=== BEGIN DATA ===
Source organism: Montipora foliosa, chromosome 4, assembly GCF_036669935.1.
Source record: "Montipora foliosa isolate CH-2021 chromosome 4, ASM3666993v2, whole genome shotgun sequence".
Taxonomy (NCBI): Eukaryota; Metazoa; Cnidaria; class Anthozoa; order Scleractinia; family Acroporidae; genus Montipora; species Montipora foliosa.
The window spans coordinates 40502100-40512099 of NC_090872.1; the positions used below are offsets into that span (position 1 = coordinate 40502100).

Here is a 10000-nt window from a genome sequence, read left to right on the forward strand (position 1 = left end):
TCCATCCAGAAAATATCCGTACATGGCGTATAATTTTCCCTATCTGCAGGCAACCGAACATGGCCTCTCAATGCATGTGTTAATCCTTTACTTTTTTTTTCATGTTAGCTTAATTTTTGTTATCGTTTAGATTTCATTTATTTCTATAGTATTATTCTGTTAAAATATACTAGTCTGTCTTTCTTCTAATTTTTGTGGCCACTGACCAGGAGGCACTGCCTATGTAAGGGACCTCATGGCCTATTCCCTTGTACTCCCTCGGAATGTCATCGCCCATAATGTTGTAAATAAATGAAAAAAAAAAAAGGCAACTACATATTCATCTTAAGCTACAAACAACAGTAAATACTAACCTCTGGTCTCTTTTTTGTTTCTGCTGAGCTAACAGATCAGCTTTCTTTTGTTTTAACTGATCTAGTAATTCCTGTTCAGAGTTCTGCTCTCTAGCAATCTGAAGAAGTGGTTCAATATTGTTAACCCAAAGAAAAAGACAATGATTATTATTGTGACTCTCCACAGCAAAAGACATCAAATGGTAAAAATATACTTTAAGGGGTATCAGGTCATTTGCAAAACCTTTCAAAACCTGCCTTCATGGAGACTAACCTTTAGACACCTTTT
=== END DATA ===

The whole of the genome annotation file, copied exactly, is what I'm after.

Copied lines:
Source organism: Montipora foliosa, chromosome 4, assembly GCF_036669935.1.
Source record: "Montipora foliosa isolate CH-2021 chromosome 4, ASM3666993v2, whole genome shotgun sequence".
Taxonomy (NCBI): Eukaryota; Metazoa; Cnidaria; class Anthozoa; order Scleractinia; family Acroporidae; genus Montipora; species Montipora foliosa.
The window spans coordinates 40502100-40512099 of NC_090872.1; the positions used below are offsets into that span (position 1 = coordinate 40502100).

Here is a 10000-nt window from a genome sequence, read left to right on the forward strand (position 1 = left end):
TCCATCCAGAAAATATCCGTACATGGCGTATAATTTTCCCTATCTGCAGGCAACCGAACATGGCCTCTCAATGCATGTGTTAATCCTTTACTTTTTTTTTCATGTTAGCTTAATTTTTGTTATCGTTTAGATTTCATTTATTTCTATAGTATTATTCTGTTAAAATATACTAGTCTGTCTTTCTTCTAATTTTTGTGGCCACTGACCAGGAGGCACTGCCTATGTAAGGGACCTCATGGCCTATTCCCTTGTACTCCCTCGGAATGTCATCGCCCATAATGTTGTAAATAAATGAAAAAAAAAAAAGGCAACTACATATTCATCTTAAGCTACAAACAACAGTAAATACTAACCTCTGGTCTCTTTTTTGTTTCTGCTGAGCTAACAGATCAGCTTTCTTTTGTTTTAACTGATCTAGTAATTCCTGTTCAGAGTTCTGCTCTCTAGCAATCTGAAGAAGTGGTTCAATATTGTTAACCCAAAGAAAAAGACAATGATTATTATTGTGACTCTCCACAGCAAAAGACATCAAATGGTAAAAATATACTTTAAGGGGTATCAGGTCATTTGCAAAACCTTTCAAAACCTGCCTTCATGGAGACTAACCTTTAGACACCTTTT